Dynamics of Protein Kinases : Its Relationship to Functional Sites and States
A cell is a highly complex, ordered, and above all, a robust system. It copes with in-trennel and external uncertainties like heterogeneous stimuli, errors in processing and execution, and changes within and outside the cell. Maintenance of such a system critically depends on a large body of signalling networks and associated regulatory mechanisms. Of the recurrent manoeuvres in cell signalling, protein phosphorylation is the most prominent, and is used as a switch to transmit information and effect-ate various outcomes. It is estimated that 30% of the entire proteome of a typical eukaryotic cell is phosphorylated at one time or another, almost exclusively at the hydroxyl groups of one or more Seer(S)/Thru(T)/Tyr(Y) residues. This phosphorylation is accomplished through the transfer of g-phosphate of ATP in the presence of cations by a superfamily of enzymes called protein kinases, or STY kinases. In accordance with widespread phosphorylation events, STY kinases form a large and diverse superfamily, constituting 2% of the proteins encoded in an eukaryotic genome and about 500 proteins in the human proteome. Distantly related STY kinases share less than 20% sequence identity, phosphorylate specific substrates, bind to dis-tint interaction partners, localise in different cellular compartments and are regulated by different mechanisms. Despite flexibly accommodating these specific attributes, all STY kinases share a conserved 3-dimensional fold and retain the catalytic function. Moreover, all STY kinases can be manipulated by the signalling machinery to be in the “on” (functionally active) or “off” (inactive) state, thereby adding another layer of regulatory control. Such versatility of the STY kinase domain in harbouring specific substrate recognition motifs, binding interfaces, domain architectures and functional states makes it one of the most influential players in cell signalling and a desirable drug target. Despite decades of studies, a comprehensive understanding of the kinase domain, and the features that dictate its catalytic activity and specificity is lacking. This is reflected by the fact that whereas kinases specifically bind and phosphorylate their cognate substrates, most drugs targeted at them are non-specific and beget cross-reactivity. This gap in understanding potentially ensues from an awry outlook of STY kinases from the viewpoint of sequences and structures alone. It is now well established that the function and regulation of a protein molecule, along with its stability and evolution, is closely related to its dynamics. In this premise, this thesis explores the mechanistic and dynamics underpinnings of STY kinases, and interprets them in the light of their multitude of functional responsibilities and specificities In Chapter 1 of the thesis, we broadly discuss the complexity of cell signalling and the pivotal role of STY kinases in it. After a brief introduction to cell signalling in eukaryotes, several signal cascades mediated by different secondary messengers (camp, cGMP, DAG, IP3) are described. In these signal pathways, modularity is identified as a recurrent theme at all levels of hierarchy: within domain, within protein, within signalling pathway and across signalling pathways. One such modular regulation, protein phosphorylation, is discussed in detail and its catalytic enzyme STY kinase is introduced. An overview and historical perspective of the STY kinase superfamily is presented along with the review of literature pertaining to their sequence, structure and catalytic function characteristics. We note that in the active state, all STY kinases adopt a specific spatial conformation characterised by precise positioning of crucial structural motifs, while the inactive state is usually a case of some deviation from these structural constraints. Chapter 2 addresses a fundamental question in the protein dynamics and function paradigm. If mobility and dynamics of a protein is intimately coupled to its function, how does it manifest in STY kinases? Is there a discernible inter-relationship be-tween the mobility of an STY kinase and its functional competence? To answer these questions, we collated 55 crystal structures of 14 STY kinases from diverse groups and families, and subjected their kinase catalytic domains to Gaussian network model (GNM) based normal mode analysis (NMA). GNM models the kinase structure as a 3-dimensional mass-spring system in a coarse-grained fashion, with masses/nodes at Ca atom positions. Proximate Ca nodes, within a 7 A˚ distance cut-off, are con-nested by identical virtual springs, resulting in a simplified network of Ca-Ca bonded and non-bonded interactions modelled as harmonic potentials. Based purely on the topology of mechanical constraints imposed by the springs, GNM analytically deter-mines the isotropic vibrational normal modes available to the kinase structure. This method approximates the energy of the protein structure harmonically, and thus any micro-motion of the kinase can be theoretically described by a linear cSombination of the calculated normal modes. It is known from previous studies that the modes of low frequencies correspond to biologically feasible and meaningful motions like hinge movements, protein folding and catalysis. We note that the multiple crystal structures analysed in each of the 14 STY kinases are identical in sequence and gross structural fold, and vary only in local backbone conformations corresponding to the functional state of the kinase (active/inactive). Upon examining the fluctuations of kinases in the normal mode of the least frequency (or, global mode), we found systematically higher structural fluctuations in the inactive states when compared to the corresponding active states. This observation held true within individual kinases and across all the 14 kinases. Taken together, a more number of residues have higher fluctuations in the inactive states (n = 1095), than those with higher fluctuations in the active states (n = 525; Chi-square test, p value < 0.05). This skewed fluctuation distribution is in corroboration with higher B-factors and con-formational energies of the inactive state crystal structures. Moreover, high fluctuation is observed across the different inactive forms, except a small fraction of DFG-“in” in-active conformations. Interestingly, the regions of differential fluctuation localised to activation loop, catalytic loop, aC-helix and aG-helix, which are implied in kinase function and regulation. Further investigation of 476 crystal structures of kinase com-plexes with other proteins revealed a remarkable correspondence of these regions of differential fluctuation to contact interfaces. We further verified that this differential fluctuation is not a trivial consequence of bound small molecules or mutations, but an inherent attribute of the kinase catalytic domains. In Chapter 3, we verified the accuracy of differential fluctuation observed between the active and inactive STY kinases, as perceived from GNM based NMA, using the more rigorous method of molecular dynamics (MD) simulations. GNM is minimal-is tic in that the STY kinase catalytic domain is coarse-grained and reduced to a 3-dimensional mechanical network of Ca atom nodes. Thus, the role of side chains and their biophysical character, intra-protein interactions, mutations and bound factors are grossly overlooked. In this premise, we conducted all-atom MD simulations using AMBER ff14SB force-field of 6 structural variants of cAMP-dependent protein kinase (PKA) for 1 ms each. We chose 2 crystal structures of active and inactive PKA (PDB IDs 3FJQ and 1SYK respectively) whose kinase domains shared high structural similarity (gRMSD = 2.6 A)˚. They were modified in silico to obtain 6 starting structures for MD simulations: phosphorylated kinase domain in active and inactive states, kinase do-main along with its C-terminal tail in active and inactive states, active kinase domain bound to ATP/2Mg2+, and unphosphorylated inactive kinase domain. In the absence of external domains, the inactive kinase domain conformation elicits higher mobility in terms of Ca RMSD and Ca RMSF than the active kinase domain. Of the 255 residues in PKA, remarkable 198 residues have higher Ca RMSF in the inactive state, with predominant contributions from ATP binding loop, catalytic loop and aG-helix. In the presence of C-terminal tail, the differential mobility of the kinase domain is exaggerated, with 241 out of 255 residues showing higher Ca RMSF in the inactive state. Upon close investigation, we found that in the presence of C-terminal tail, al-though the mobility of residues is generally suppressed in both the functional states, a few functional regions like activation loop and hinge residues experience higher Ca RMSF in the inactive state. This sheds light on the role of C-terminal tail in the dynam-ics of the activation loop, potentially operating through the hinge residues. Absence of phosphorylation in the inactive kinase domain increases the mobility of residues in general, except of those in the aG-helix. When bound to ATP/2Mg2+, active ki-nase domain (active-holo) showed higher mobility than the active-apo and inactive structures, contrary to the previous results and studies. Intrigued, we examined the simulation closely and found a transition of the active-holo structure to another con-formation, named s2, at 450 ns. Upon analysis of the trajectory before the transition, the active-holo form was indeed found to be more stable and less mobile than the inac-tive state(s). Thus, all the inactive variants are found to be consistently more agile and mobile than their active counterparts, in agreement with the results obtained using NMA. Chapter 4 discusses the transition of the active-holo simulation to a new state, named s2, characterises its structural features and explores the possibility of its func-tional relevance. In the previous chapter, while attempting to verify the presence of differential mobility between various active and inactive forms of PKA through MD simulations, we chanced upon the transition of an active PKA state bound to ATP/2Mg2+ (active-holo) to s2 conformation. The s2 state has a Ca RMSD of up to 4.1 A˚ from the initial starting conformations, mainly contributed by the ATP binding loop, abs-helix, act-helix and age-helix, which are implicated in catalysis and substrate recognition. Once formed, s2 was stable and did not revert back to the active-hole starting structure or any other conformation. We calculated all-vs.-all Ca RMSDs of the conformations sampled during the simulation and identified 3 time periods: 0 - 200 ns of initial conformations similar to the starting structure, 201 - 500 ns of transition, and 501 - 1000 ns of s2 conformations. Principle component analysis (PCA) of the Ca spatial positions during the entire trajectory also categorically exposed two energy wells corresponding to the initial and s2 conformations in the first and second PCs (variance = 56%). Upon systematically comparing the conformers sampled in MD with every known kinase structure, no structure hit with Ca RMSD 2 A˚ was found for conformers sampled after 500 ns, deeming s2 as a novel and hitherto unknown conformation. Investigation of persistent intra-protein interactions unique to the s2 state revealed two stabilising interactions: a salt bridge between K73 and E106 in the b-sheet behind the ATP binding cleft and a network of hydrophobic interactions anchoring act-helix to the age-helix. Aside from these defining interactions, s2 is also characterised by a higher density of intra-protein hydrogen bond network, which stabilises it further. PCA of the MD trajectory indicates the transition of active-hole to s2 to be a process with at least 2 steps, the first being the salt bridge formation. Evolutionary conservation analysis shows that the crucial residues involved in the s2-specific interactions are not reliably conserved across PKAs of other organisms. However, convergence to s2 may still be feasible through other courses of stabilising interactions. From a functional perspective, the s2 conformation opens up the age-helix away from the kinase core and mildly rearranges the catalytic cleft, thereby unmasking a hotspot for sub-strata binding that was absent in the initial structure. In an attempt to replicate the s2 conformation, we performed 4 repeat simulations of the same active-hole starting structure for 1 ms each. Although two of these independent simulations achieved the K73-E106 salt bridge, none of them cloned the complete extent of transition and con-mergence to s2. Instead, we sampled another set of novel conformations, s3, in one of the repeat simulations indicating a disposition for the ATP bound PKA to sample different conformations. Comparative analysis suggests a potential role of C-terminal tail in stabilising the active-hole conformation in physiological conditions. Chapter 5 characterises the extent of conservation of structural fluctuations in ho-mologous STY kinases and interprets the observations in the light of their regulatory diversity. Upon establishing that structural fluctuations of STY kinases carry activity-specific information (Chapter 2) and affirming the same using MD simulations (Chap-ter 3), we hypothesised that the mobility of STY kinases is an important consider-action to understand the basis of their regulatory features as well. In that case, one would expect the structural fluctuations to be better conserved in closely related STY kinases than distantly related ones. To test our hypothesis, we collated 73 crystal structures containing an STY kinase domain in the active conformation and subjected them to GNM based NMA as described above. The global mode structural fluctuations of pairs of STY kinases of varying evolutionary divergence (same-protein, within-subfamily, within-family, within-group and across-groups) were analysed. We found that the closely related STY kinase pairs (of same-protein and within-subfamily cate-goriest) have more conserved and better correlated structural fluctuations than those that were distantly related (of within-group and across-group categories). This con-serration of flexibility did not trivially follow from sequence/structure conservation, since a substantial 65.4% of variation in fluctuations was not accounted by variations in sequences and/or structures. Across the 73 active STY kinases belonging to different groups, we identified a conserved flexibility signature defined by low magnitude fluctuations of residues in and around the catalytic loop. Interestingly, we also identified sub-structural residue-specific fluctuation profiles characteristic of kinases of different categories. Specifically, fluctuation patterns that are statistically unique to kinase groups (AGC, TK) and families (PKA, CDK) were recognised. These fluctuation signatures localise in sites known to participate in protein-protein interactions typical of the kinase group and family concerned. Thus, we report for the first time that residues characterised by fluctuations that are differentially conserved within a group/family are involved in interactions specific to the group/family. Upon the validation of structural fluctuation as an indicative tool to understand kinase-specific interactions, we elucidate an application of this understanding. In SC kinase, we identified local regions around the age-helix to be exhibiting conserved differential fluctuations in comparison to its close relatives EGFR and Abl. Following from the learning that specific fluctuations are correlated with specific binding, we propose this as an attractive target for drug design, with minimal cross-reactivity. Overall, this chapter demonstrates the conservation of fluctuation in STY kinases and underscores the importance of consideration of fluctuations, over and above sequence and structural features, in understanding the roles of sites characteristic of kinases. Chapter 6 documents the frequency of substitution of structural fluctuations in STY kinases over the course of divergent evolution. So far, we had established that structural fluctuations are evidently distinct in the varied functional states assumed by a single STY kinase (Chapter 2-3). In addition, fluctuations are differentially conserved within closely related kinases, but systematically vary across families (Chapter 5). In this chapter, we quantify the structural fluctuation variations in all residues of STY kinases put together. In a sense, this is the fluctuation space available for STY kinases across their functional states, binding modes, and regulatory mechanisms. To accomplish this, we systematically compiled all known eukaryotic kinase domain structures solved at resolutions better than 3 A˚. These structures were then divided into wild-type (harbouring no mutations and having typical amino acids at critical functional sites), pseudo-kinase (harbouring no mutations, but having unconventional amino acids at critical functional sites), disease mutant (harbouring mutations that have imp-plications in diseases) and mutant of unknown effect (harbouring mutations whose physiological manifestation is unknown) categories. Global mode structural fluctuations were determined for every kinase catalytic domain structure in each of the 4 enlisted categories. Similar to Benioff and Benioff’s BLOSUM that summarised the probability of all possible amino acid substitutions in homologous proteins, we documented a ma tricks of fluctuation substitution frequency in the conserved regions of wild-type kinases (named FLOSUM). We observe a positive correlation between the mean and variance of structural fluctuations at equivalent residue positions in wild-type kinase structures (Spearman rank order correlation, r = 0.69, p value < 1e 139). This implies that the residues with low flexibility, like catalytic loop, do not adopt diverse fluctuations in different functional states or across kinases. Substitution with any other fluctuation is heavily disfavoured at the lower range of flexibility than at the higher range. While we did not detect apparent differences in the FLOSUMs of wild-type, disease mutant and mutants of unknown effect structures, there is a remarkable distinction in the FLOSUM of pseudo-kinases. Fluctuation substitutions that are traditionally unfavourable in wild-type kinases are freely allowed in pseudo-kinases, thus exhibit-in poor conservative substitution. Over and above the lack of conventional amino acids, poor conservation of structural fluctuations and favourable substitution of de-viand fluctuations could render auxiliary functional character to the kinase domain in pseudo-kinases, despite their structural similarity to STY kinases. Taken together, this study summarises the structural fluctuation landscape of STY kinases in the form of a substitution matrix, which can serve as a model of flexibility substitution during protein evolution. Encouraged by structural fluctuations being differentially conserved in closely re-lasted kinases (Chapter 5) and conservatively substituted across kinases (Chapter 6), we extended this principle to the sequences of STY kinases in Chapter 7. This chapter reports the development of a method to predict the sites of functional specialisation in kinases, which differentiate one kinase from another, and applies it to all known STY kinase families. These are correlates of kinase-specific functional and regulatory attributes like specific protein-protein interactions, cognate substrate recognition and response to specific signals. Two cardinal properties of family-specific functional sites, viz., differential conservation and discriminatory ability, were used to identify them. We systematically compiled a data set of 5488 kinase catalytic domain sequences be-longing to 107 families. After aligning them into a single multiple sequence alignment, we comparatively analysed the amino acid distributions in topologically equivalent positions of different families. Based on 3 different analytical measures, physicochemical property, Shannon’s entropy and random probability, we scored the differential conservation of every alignment position in each family. By maximising the disc rim-inability between the kinase families, we integrated the results of the three measures and devised a single unified scoring scheme called ID score. This integrated scoring method could distinguish the 107 families from one another with an accuracy of 99.2%. Each site in every STY kinase family was given a score in the range 0 to 1, with 0 indicating no functional specialisation and 1 indicating maximum functional spa-canalisation, by the ID score. Several validations of the method were carried out to assess its competence. First, we selected those residue positions which have consistently high ID scores across most families. Using these hotspot alignment positions that render specificity to the kinase, we clustered the kinase sequences into groups and families. We found that the ID score predicted sites clustered the kinases better than the traditional clustering using the entire alignment. Despite reduction in information, the increase in accuracy of clustering is feasible because of efficient filtering of non-discriminatory sites by ID score. Second, a linear discriminant classifier was observed to predict the kinase family, based on the ID score predicted sites, better than traditional methods. Third, family-specific protein-protein interaction sites in CDK and substrate recognising distal sites in MAPK were scored significantly higher than other residues by ID score (Two-tailed unpaired t-test, p value < 0.05). Fourth, family-specific oncogenic driver mutation sites in 8 different kinase families were identified confidently by the ID score. Finally, we demonstrate one feasible application of the ID score method in the prediction of specific protein-protein interaction sites. In summary, we developed an integrated discriminatory method to identify regions of functional specialisation in all known kinases, validated the results for known cases and elucidate a potential application of the method. The learning from the entire thesis work is summarised in Chapter 8, which positions the work in the larger context of functioning of the kinase domain and the use of dynamics to interpret protein functions. The validity of the simple, yet use-full, NMA of proteins and complementary MD simulations to understand basic mechanistic and dynamic properties of proteins is highlighted. Similar to sequence and structure, dynamics is now recognised as a crucial feature holding information about protein function. The main learning of the thesis that the flexibility and mobility of STY kinases is conserved and conservatively substituted at different levels of hierarchy (different functional forms within a kinase, across kinase families and across the entire STY kinase superfamily) is discussed. The contributions of the work in fur-the ring the knowledge of specificity determinants in kinases, which dictate precise regulatory and control mechanisms, are presented. Supplementary information helpful in understanding of the results of individual chapters, but could not be printed in the thesis due to its length, are provided in an optical disk attached to the thesis. The material in the optical disk is referred to in appropriate places in the individual chapters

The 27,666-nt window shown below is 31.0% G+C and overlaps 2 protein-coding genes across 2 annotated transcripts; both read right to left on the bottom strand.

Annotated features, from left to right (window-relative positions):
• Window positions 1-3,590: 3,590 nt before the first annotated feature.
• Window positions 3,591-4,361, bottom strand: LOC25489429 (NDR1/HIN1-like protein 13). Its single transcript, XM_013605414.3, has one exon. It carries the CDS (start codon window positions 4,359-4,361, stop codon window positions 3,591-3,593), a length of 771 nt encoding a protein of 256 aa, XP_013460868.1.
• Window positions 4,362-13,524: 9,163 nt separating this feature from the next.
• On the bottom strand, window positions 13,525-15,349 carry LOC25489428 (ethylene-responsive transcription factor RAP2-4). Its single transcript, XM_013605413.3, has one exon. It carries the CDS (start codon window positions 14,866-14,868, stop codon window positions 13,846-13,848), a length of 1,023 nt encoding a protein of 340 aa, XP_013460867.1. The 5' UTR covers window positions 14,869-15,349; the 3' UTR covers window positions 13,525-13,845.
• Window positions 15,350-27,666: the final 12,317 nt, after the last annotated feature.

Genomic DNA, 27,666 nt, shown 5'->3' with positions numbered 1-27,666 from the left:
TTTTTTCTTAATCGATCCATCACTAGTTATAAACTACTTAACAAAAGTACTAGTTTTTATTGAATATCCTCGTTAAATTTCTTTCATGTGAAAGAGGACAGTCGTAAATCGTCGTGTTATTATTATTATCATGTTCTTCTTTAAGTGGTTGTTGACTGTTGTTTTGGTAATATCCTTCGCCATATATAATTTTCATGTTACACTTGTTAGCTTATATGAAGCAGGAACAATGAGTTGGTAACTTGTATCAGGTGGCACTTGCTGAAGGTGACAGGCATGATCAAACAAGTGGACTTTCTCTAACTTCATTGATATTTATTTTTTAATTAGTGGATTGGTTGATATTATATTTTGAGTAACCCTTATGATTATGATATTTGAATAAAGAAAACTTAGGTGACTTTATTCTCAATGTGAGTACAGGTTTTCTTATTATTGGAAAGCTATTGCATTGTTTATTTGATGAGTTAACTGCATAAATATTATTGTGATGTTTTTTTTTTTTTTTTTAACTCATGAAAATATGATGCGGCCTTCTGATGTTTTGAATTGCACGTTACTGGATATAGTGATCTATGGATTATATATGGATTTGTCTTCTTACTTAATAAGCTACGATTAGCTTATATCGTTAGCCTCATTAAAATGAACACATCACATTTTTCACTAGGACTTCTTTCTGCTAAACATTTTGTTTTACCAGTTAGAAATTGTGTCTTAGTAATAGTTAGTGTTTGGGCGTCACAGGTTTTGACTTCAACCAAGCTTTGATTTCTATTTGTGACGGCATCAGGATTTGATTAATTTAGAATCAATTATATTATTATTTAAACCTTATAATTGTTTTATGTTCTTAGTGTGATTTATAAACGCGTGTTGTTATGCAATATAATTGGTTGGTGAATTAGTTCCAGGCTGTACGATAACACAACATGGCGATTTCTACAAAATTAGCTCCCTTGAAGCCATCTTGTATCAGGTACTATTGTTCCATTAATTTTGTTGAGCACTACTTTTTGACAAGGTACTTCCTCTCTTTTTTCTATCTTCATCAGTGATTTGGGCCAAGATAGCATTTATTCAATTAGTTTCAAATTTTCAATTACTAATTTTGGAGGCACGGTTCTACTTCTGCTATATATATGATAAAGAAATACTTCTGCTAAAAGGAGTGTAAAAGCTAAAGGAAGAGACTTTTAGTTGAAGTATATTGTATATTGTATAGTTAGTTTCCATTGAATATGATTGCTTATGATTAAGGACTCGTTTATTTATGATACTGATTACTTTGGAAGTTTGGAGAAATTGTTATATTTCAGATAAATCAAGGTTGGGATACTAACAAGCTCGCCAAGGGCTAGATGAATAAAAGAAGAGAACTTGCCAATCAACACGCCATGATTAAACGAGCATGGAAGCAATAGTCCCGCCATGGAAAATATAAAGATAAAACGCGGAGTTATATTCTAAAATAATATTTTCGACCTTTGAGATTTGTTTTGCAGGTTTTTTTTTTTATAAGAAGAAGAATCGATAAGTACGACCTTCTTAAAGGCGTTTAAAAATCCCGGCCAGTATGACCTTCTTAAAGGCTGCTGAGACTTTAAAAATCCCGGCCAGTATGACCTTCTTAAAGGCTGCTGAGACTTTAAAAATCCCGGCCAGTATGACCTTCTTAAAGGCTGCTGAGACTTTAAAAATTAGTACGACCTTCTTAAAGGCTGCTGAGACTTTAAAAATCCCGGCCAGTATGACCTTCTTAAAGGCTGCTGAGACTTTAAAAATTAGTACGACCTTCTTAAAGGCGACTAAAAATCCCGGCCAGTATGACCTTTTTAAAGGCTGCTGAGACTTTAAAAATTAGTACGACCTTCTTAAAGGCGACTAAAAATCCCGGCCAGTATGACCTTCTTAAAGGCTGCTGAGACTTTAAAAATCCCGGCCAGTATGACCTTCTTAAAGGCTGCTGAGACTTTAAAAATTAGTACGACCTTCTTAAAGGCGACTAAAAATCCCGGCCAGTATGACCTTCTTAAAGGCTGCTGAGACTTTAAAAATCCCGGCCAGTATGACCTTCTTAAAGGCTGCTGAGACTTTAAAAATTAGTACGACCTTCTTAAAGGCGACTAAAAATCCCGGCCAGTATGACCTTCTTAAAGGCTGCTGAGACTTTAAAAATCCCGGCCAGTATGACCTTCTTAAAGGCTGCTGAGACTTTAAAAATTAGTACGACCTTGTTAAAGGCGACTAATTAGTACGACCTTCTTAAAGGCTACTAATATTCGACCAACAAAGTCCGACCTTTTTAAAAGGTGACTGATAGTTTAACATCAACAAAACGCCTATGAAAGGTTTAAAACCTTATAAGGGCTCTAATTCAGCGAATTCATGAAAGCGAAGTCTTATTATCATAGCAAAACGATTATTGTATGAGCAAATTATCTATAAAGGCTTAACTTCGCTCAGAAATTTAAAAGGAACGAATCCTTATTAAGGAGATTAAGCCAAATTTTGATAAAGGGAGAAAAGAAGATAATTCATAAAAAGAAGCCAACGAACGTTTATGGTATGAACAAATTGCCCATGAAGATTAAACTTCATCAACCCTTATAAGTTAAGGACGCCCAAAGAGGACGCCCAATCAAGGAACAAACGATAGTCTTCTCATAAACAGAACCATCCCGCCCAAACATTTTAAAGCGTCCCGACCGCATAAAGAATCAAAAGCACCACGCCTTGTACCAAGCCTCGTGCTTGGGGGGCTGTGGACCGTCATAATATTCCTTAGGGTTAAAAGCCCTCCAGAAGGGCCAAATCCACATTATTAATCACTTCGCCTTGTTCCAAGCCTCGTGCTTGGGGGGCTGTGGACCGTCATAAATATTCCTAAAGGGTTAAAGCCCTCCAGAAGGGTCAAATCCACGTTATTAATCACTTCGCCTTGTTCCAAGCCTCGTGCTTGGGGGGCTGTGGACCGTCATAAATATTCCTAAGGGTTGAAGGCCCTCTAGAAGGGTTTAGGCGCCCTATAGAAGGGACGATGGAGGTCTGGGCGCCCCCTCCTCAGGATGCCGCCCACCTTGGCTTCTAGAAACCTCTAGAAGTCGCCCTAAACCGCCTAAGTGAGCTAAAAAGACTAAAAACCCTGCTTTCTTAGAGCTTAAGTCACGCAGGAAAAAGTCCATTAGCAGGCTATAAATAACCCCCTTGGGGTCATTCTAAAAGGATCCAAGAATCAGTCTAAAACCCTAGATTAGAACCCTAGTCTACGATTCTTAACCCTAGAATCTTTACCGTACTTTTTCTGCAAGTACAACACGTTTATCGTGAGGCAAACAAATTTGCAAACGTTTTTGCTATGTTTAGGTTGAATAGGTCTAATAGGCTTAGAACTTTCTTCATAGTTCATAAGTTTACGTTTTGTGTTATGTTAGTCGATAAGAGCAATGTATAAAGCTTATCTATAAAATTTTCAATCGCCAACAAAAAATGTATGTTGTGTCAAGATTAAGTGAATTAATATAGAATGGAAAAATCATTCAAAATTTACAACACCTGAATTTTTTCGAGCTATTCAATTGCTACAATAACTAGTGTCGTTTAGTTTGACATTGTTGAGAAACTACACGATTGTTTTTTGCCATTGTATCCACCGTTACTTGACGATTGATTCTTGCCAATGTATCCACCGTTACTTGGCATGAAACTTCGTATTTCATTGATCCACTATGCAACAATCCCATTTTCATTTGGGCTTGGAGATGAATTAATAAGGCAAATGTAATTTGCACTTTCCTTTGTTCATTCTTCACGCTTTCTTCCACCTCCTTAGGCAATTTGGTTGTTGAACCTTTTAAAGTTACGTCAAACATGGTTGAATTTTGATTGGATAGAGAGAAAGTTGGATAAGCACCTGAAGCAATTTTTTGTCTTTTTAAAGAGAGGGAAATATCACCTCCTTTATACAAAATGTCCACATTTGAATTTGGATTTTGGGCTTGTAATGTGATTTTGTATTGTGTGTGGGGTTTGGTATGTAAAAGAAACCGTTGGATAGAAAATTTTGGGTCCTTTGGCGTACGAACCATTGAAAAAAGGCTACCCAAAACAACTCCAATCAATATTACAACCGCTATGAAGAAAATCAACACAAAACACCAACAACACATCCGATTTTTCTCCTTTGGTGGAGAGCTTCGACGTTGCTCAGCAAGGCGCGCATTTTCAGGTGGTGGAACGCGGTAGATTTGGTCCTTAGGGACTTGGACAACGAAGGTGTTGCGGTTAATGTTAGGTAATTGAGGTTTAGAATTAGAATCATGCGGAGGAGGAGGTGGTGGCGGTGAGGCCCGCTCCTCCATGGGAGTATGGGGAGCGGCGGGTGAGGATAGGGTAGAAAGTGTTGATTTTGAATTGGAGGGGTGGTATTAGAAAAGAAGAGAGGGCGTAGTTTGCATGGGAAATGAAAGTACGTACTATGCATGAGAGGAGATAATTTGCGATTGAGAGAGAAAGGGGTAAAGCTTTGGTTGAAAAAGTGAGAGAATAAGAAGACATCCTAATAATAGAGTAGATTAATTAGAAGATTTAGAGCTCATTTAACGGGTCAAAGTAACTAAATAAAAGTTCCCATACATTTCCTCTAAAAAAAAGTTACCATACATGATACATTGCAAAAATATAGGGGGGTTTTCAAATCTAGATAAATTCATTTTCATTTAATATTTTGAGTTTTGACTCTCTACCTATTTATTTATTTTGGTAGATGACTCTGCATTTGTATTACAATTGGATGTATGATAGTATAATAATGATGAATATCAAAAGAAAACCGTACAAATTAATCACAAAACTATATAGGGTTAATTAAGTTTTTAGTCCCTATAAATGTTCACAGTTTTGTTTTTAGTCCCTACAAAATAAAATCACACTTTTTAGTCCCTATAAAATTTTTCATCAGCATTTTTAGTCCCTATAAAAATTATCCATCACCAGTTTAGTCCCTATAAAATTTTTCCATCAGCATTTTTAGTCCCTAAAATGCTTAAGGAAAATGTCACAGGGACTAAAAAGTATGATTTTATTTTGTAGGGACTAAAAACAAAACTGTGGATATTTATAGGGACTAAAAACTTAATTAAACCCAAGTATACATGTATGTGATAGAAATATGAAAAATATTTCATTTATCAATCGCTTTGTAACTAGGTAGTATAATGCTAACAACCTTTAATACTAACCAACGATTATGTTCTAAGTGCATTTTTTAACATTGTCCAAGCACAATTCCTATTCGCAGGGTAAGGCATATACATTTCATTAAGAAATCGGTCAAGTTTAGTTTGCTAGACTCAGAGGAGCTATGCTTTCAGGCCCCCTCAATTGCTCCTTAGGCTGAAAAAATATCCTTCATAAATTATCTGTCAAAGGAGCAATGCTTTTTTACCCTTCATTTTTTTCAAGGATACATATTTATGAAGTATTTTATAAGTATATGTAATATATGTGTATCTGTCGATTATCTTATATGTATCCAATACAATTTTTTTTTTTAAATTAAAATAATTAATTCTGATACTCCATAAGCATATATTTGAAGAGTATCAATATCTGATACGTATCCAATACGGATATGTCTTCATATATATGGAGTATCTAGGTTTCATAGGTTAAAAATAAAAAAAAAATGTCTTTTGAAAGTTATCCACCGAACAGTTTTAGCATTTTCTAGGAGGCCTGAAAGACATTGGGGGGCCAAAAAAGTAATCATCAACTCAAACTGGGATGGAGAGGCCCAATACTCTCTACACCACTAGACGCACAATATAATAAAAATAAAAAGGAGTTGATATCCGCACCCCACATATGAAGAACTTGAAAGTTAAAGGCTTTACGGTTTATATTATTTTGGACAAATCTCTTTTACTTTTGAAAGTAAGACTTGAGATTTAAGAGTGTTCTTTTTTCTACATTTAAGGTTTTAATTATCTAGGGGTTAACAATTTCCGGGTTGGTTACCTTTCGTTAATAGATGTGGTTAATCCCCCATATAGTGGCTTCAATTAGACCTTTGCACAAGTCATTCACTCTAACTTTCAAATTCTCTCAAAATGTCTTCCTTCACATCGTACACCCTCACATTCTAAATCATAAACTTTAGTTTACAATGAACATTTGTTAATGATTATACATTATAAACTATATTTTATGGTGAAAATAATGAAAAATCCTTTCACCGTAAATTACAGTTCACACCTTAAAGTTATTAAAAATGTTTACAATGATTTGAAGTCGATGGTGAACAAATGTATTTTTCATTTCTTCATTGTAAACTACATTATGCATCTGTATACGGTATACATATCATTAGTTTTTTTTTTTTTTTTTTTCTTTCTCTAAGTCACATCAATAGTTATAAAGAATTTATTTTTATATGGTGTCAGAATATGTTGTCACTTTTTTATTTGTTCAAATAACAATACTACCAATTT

Showing items related by title, author, creator and subject.
Structural and Evolutionary Analyses of Signalling Proteins with Special Reference to Protein Kinases Rakshambikai, R (2018-02-27)Cellular response to environmental changes involves a wide repertoire of complex signalling systems often resulting in up and down regulation of various genes. These mechanisms are generally conserved in a variety of ...
Anamika, * (2010-04-12)A signal transduction process refers to chain of highly regulated biochemical steps which results in the transfer of signal in response to a stimulus in the extracellular environment to the intracellular compartments such ...
Iyappan, R (2018-07-19)Protein phosphorylation is a key cellular regulatory mechanism. Phosphorylation can either activate or inhibit the function of a particular protein. Activation of protein kinases has been implicated in response to light, ...